Vaginal Breech Delivery

  • Simon GrantEmail author
  • Emma Ferriman


Only 3–4% of babies will adopt a breech presentation at term. Risk factors for breech presentation include fetal abnormality, prematurity, abnormal amniotic fluid volumes and low-lying placenta. Controversy exists among clinicians regarding the mode of delivery for babies in a breech presentation at term with vaginal breech delivery becoming less common following the publication of the Term Breech trial in 2000. Subsequently a number of clinicians have become deskilled in vaginal breech delivery and caesarean section their preferred mode of delivery. This is primarily as a result of the increased perinatal morbidity and mortality associated with vaginal breech delivery compared to a cephalic delivery. Despite the low incidence of breech presentation at term there are a large number of medico legal cases centred around vaginal breech delivery and the undiagnosed breech. These cases have a number of recurring themes; especially late diagnosis and lack of senior obstetric input at the time of delivery.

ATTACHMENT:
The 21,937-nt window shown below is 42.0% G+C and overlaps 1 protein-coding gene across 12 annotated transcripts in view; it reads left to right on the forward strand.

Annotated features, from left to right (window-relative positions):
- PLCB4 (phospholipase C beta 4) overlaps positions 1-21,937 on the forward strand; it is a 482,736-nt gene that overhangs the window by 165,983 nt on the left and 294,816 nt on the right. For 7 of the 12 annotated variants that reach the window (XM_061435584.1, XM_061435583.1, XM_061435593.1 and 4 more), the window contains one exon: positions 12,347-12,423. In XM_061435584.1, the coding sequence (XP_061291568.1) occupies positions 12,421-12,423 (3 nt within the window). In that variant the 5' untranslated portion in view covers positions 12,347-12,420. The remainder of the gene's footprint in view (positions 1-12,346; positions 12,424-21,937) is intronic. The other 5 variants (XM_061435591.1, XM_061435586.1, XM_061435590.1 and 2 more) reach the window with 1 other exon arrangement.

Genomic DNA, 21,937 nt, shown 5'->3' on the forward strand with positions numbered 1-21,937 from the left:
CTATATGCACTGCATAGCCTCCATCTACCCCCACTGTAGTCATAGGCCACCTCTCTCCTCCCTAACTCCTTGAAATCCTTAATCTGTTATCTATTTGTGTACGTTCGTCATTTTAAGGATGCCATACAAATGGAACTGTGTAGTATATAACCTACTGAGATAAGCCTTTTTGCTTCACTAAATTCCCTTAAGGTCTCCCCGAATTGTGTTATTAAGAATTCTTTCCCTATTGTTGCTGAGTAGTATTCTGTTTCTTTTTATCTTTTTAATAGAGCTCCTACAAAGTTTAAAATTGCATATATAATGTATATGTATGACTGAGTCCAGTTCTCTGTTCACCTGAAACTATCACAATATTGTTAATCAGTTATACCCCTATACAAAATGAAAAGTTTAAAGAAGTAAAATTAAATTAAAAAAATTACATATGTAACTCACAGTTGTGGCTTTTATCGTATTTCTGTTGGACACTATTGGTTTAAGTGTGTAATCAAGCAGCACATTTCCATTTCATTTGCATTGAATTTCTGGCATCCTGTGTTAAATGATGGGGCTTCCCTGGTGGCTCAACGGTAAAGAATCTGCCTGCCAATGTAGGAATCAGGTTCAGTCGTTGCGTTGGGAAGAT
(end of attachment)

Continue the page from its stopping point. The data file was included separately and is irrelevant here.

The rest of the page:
Vaginal breech delivery Mode of delivery Caesarean section External cephalic version Maternal morbidity Neonatal morbidity Litigation 


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Copyright information

© Springer International Publishing AG, part of Springer Nature 2018

Authors and Affiliations

  1. 1.Department of Obstetrics and GynaecologySouthmead HospitalBristolUK
  2. 2.Department of Obstetrics and Gynaecology, Jessop WingSheffield Teaching Hospitals NHS TrustSheffieldUK

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